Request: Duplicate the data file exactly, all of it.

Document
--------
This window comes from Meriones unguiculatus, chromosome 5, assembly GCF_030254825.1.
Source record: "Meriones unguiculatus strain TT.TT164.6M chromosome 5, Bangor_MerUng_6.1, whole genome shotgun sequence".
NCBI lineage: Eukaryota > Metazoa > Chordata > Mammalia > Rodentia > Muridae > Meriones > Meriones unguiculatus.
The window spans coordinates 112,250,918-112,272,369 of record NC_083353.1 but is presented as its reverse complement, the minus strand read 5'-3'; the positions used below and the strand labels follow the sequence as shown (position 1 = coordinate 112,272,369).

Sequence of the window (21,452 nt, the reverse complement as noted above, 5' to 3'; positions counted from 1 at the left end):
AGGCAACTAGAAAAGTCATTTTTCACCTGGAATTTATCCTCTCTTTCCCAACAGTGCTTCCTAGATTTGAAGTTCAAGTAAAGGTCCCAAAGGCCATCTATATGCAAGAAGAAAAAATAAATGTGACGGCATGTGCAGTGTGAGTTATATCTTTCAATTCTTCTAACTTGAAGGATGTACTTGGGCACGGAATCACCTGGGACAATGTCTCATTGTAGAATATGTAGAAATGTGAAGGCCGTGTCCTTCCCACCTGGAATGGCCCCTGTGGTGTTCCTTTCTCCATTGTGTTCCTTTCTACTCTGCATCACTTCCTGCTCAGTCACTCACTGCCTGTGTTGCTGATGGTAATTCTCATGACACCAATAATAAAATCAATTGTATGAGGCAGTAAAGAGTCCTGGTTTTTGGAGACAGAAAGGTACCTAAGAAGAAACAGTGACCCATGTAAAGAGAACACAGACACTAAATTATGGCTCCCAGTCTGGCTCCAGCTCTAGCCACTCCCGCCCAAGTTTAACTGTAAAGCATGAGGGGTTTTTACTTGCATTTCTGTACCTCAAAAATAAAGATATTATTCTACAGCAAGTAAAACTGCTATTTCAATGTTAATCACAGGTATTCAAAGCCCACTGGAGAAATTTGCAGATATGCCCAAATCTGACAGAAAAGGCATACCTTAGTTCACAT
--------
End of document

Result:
This window comes from Meriones unguiculatus, chromosome 5, assembly GCF_030254825.1.
Source record: "Meriones unguiculatus strain TT.TT164.6M chromosome 5, Bangor_MerUng_6.1, whole genome shotgun sequence".
NCBI lineage: Eukaryota > Metazoa > Chordata > Mammalia > Rodentia > Muridae > Meriones > Meriones unguiculatus.
The window spans coordinates 112,250,918-112,272,369 of record NC_083353.1 but is presented as its reverse complement, the minus strand read 5'-3'; the positions used below and the strand labels follow the sequence as shown (position 1 = coordinate 112,272,369).

Sequence of the window (21,452 nt, the reverse complement as noted above, 5' to 3'; positions counted from 1 at the left end):
AGGCAACTAGAAAAGTCATTTTTCACCTGGAATTTATCCTCTCTTTCCCAACAGTGCTTCCTAGATTTGAAGTTCAAGTAAAGGTCCCAAAGGCCATCTATATGCAAGAAGAAAAAATAAATGTGACGGCATGTGCAGTGTGAGTTATATCTTTCAATTCTTCTAACTTGAAGGATGTACTTGGGCACGGAATCACCTGGGACAATGTCTCATTGTAGAATATGTAGAAATGTGAAGGCCGTGTCCTTCCCACCTGGAATGGCCCCTGTGGTGTTCCTTTCTCCATTGTGTTCCTTTCTACTCTGCATCACTTCCTGCTCAGTCACTCACTGCCTGTGTTGCTGATGGTAATTCTCATGACACCAATAATAAAATCAATTGTATGAGGCAGTAAAGAGTCCTGGTTTTTGGAGACAGAAAGGTACCTAAGAAGAAACAGTGACCCATGTAAAGAGAACACAGACACTAAATTATGGCTCCCAGTCTGGCTCCAGCTCTAGCCACTCCCGCCCAAGTTTAACTGTAAAGCATGAGGGGTTTTTACTTGCATTTCTGTACCTCAAAAATAAAGATATTATTCTACAGCAAGTAAAACTGCTATTTCAATGTTAATCACAGGTATTCAAAGCCCACTGGAGAAATTTGCAGATATGCCCAAATCTGACAGAAAAGGCATACCTTAGTTCACAT